soundpocket is a registered charitable organization in Hong Kong, founded in 2008 as a direct response to the increasing interest of sound art in Hong Kong, the demand for public awareness and education in the sense of hearing and deep listening, and the need for cultural sensitivity in creative practices. As a promoter, educator, facilitator, and gatherer, soundpocket is committed to the long-term nurturing of active listeners. Since its inception, soundpocket has collaborated with non-profit organizations, small enterprises, independent voiceworkers and musicians, and curators of contemporary art on various art and cultural projects. soundpocket positions itself in the fields of sound, art and culture by initiating interdisciplinary projects that bring multiple art forms and a variety of cultural contexts into the focus of sound and listening. In this sense, soundpocket supports not just an art form, but ideas and possibilities that engage with aesthetically meaningful, culturally-grounded and publicly relevant sonic practices, which have a lot to teach about how we understand the world and the experiences yet to be valued.
Bustling Declaration is a sound art project about lost.
People from here and there came to big city for good reason. After years of struggling, most of them still remain an outlier to the city, in the meantime; they become a stranger to their mother town as rapidly progressed it. The only thing for them to grasp probably is the accent that showed a root.
In the recordings, six pairs of volunteers, gathered by the artist Feng Hao through social network, in each includes one male and one female from the same hometown outside Beijing, were reading the LAW OF THE PEOPLE'S REPUBLIC OF CHINA ON THE PREVENTION AND CONTROL OF ENVIRONMENTAL NOISE POLLUTION synchronously with their endemic accent in six most bustling places in Beijing.
When the law of protecting the environment met noisy surroundings, it has no power to protect itself from its opposite.
In the artist’s opinion, there were six historic periods of Beijing, which were Yuan dynasty, Ming dynasty, Qing dynasty, Republic of China, the Culture Revolution, the Reform and Opening-up, showing tremendous changings and impulsive expanding of it.
Recordings were separately uploaded to bandcamp.com and the QR codes covered and peered with the map of the 6 historic periods of Beijing
喧言 是一個表述迷失主題的社會聲音項目。藝術家通過網絡徵集6 組志願者，每組志願者必須是兩個來自同一家鄉使用同樣方言的男性和女性。志願者分別被安排在北京六處最為吵鬧的地點，用自己家鄉的方言同時朗讀《中華人民共和國環境噪聲污染防治法》並由藝術家現場錄製。錄音完成後上傳至網絡，將錄音地點在北京不同的歷史時期的地圖上標明，並重疊在由聲音鏈接生成的二維碼上。
wood, graphite, motor, electronics, speakers, conductive tape, wires, glass
48” x 20” x 20” (kinetic), 16” x 19” x 11” (print)
Vexation is a musical instrument built especially to play Erik Satie’s composition “Vexation”. Satie apparently instructed that the same music should be played 840 times. I wanted to make a work that demands a longer attention span and cannot be produced and consumed immediately. I am interested in the experience of duration involved in the act of listening to repeated sounds. Repetition is difference, since the same sounds take on a different significance as they are replayed.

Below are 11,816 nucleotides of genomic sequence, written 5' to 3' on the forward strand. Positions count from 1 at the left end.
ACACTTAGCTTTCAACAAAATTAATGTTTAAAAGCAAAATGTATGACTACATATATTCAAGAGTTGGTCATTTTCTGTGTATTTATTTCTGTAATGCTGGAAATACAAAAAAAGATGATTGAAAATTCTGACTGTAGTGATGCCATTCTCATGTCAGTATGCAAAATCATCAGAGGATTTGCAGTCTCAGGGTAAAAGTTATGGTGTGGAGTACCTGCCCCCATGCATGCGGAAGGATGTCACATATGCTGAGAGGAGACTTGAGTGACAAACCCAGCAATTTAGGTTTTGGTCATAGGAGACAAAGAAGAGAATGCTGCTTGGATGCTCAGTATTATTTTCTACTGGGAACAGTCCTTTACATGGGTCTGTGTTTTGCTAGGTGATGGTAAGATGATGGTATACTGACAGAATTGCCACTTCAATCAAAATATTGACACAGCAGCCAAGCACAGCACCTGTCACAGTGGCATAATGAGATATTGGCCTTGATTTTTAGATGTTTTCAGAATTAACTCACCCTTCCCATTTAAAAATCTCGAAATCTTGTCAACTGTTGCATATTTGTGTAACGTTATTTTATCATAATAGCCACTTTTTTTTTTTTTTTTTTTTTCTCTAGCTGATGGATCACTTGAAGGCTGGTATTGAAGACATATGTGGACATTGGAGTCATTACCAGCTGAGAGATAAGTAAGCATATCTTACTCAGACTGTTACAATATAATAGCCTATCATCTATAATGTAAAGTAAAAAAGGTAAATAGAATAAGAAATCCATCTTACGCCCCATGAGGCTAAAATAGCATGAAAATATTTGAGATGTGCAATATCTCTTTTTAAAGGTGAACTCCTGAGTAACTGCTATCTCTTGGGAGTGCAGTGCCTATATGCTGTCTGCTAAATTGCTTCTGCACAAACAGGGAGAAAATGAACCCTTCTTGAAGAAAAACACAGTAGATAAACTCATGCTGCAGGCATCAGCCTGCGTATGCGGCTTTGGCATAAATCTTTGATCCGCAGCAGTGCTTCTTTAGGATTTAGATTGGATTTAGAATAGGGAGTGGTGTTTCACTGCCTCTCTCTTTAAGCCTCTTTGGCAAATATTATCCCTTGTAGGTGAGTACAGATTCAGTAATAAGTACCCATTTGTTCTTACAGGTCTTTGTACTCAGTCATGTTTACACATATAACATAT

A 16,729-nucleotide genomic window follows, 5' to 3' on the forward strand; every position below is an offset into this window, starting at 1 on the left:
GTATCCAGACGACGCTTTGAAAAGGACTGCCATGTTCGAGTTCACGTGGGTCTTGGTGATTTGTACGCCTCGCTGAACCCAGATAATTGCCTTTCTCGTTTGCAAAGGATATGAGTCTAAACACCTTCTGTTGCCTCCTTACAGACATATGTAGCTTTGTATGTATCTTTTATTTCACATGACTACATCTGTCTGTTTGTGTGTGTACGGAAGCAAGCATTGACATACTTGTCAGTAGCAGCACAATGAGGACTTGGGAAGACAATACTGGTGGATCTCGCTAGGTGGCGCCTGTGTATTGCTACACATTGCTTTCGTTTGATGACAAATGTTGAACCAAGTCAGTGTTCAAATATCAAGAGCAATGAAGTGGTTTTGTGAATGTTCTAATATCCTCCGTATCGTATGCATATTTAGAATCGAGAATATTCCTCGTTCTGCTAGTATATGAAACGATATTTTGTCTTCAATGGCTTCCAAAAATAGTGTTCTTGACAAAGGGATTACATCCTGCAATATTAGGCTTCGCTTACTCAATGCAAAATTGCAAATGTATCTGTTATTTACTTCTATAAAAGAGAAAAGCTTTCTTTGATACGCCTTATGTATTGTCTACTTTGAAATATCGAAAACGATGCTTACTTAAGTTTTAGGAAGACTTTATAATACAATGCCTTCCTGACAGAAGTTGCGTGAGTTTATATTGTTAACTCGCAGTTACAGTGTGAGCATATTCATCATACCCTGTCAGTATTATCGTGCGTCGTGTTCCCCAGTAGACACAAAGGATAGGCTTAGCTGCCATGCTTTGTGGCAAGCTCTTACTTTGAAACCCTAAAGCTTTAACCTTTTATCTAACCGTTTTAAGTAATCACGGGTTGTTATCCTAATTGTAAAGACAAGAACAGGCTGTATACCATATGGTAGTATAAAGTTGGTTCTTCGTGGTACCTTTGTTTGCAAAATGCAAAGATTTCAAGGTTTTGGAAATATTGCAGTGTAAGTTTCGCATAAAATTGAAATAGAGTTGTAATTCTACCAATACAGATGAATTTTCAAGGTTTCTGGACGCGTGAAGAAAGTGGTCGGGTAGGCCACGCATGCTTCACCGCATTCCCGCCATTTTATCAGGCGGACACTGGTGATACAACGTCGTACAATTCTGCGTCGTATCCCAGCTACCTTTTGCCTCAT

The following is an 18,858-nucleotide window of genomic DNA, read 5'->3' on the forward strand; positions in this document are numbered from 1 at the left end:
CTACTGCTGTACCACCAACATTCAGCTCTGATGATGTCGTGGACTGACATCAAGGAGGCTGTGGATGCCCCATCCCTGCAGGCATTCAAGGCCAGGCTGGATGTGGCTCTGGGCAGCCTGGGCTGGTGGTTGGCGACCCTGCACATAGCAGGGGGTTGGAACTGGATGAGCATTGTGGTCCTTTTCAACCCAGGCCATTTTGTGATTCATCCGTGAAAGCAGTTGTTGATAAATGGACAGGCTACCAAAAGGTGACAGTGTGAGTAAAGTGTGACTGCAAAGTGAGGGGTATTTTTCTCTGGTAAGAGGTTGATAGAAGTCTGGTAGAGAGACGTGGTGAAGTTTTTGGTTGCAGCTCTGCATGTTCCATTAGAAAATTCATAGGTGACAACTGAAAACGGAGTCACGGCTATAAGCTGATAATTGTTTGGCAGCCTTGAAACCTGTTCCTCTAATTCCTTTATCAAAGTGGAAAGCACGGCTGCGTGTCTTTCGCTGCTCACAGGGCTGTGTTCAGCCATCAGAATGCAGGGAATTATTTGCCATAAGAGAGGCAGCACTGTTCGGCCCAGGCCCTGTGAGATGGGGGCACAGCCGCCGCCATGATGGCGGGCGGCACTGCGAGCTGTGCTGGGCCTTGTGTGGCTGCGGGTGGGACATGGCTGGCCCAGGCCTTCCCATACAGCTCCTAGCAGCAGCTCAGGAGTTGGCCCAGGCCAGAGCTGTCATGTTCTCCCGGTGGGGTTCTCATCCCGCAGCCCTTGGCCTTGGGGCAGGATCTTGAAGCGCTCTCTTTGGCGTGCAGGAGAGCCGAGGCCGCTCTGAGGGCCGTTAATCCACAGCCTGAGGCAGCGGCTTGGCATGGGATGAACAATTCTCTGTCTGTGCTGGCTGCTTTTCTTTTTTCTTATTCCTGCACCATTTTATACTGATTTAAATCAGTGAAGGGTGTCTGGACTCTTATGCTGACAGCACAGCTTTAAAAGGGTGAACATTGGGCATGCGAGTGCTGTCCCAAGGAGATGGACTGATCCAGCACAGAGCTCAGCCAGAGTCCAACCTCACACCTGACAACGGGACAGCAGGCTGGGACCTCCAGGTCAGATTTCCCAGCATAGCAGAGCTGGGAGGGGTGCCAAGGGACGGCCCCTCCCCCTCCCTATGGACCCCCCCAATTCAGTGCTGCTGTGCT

Inspired by Samuel Biderman’s octave spinet, which is a small and special type of harpsichord that combined keyboard with chess and backgammon board or jewel box, “Vexation” is an electronic instrument that builds upon traditional drawing pencils and woodwork together with modern electronics. I made a moving wooden cylinder wherein I drew marks using pencils of different lead sizes. These pencil marks function as a score. I also designed my own electrical circuit. The contact between the sound circuit and the pencil marks produces audible music. The cylinder can also be seen as a sculptural piece. Its cylinder shape evokes my understanding of vexation - an endless circulation.
In “vexation”, I tried to collapse score and performance: The drawing in itself is the physical material that generates the tone without any human intermediary. The functional circuit is no longer split from the body in which it is embedded. The structure of the music is made clear to the visitor, since the score is displayed as an integral element of the sculpture.
I am interested in transforming existing artworks, presenting them using new forms of notation or mechanical instruments, in order to raise the question: is this the same artwork? When does something become a different work of art? Who defines the identity of the artwork? Is this work a new manifestation of the same composition? My main purpose is to raise the question concerning the identity of the artwork across its various physical forms, not to give a final answer to this question.
wood, graphite, motor, electronics, speakers, conductive tape, wires, glass
48” x 20” x 20” (kinetic), 16” x 19” x 11” (print)
Graphite Piano is a wooden sound instrument, shaped to resemble a piano. It is built with 3 sets of 8 pencils, each with a different darkness ranging from B to 8B. The instrument also has 24 keys, one per pencil. Each pencil is placed above one key. The keys have been drawn on the wood with various shades of pencils. The shade of each key is the same as the shade of the pencil that corresponds to it. The pencils in each set are all placed at three different distances from the keys. Therefore, the same pencil shade will generate different tones, depending on its distance to the key.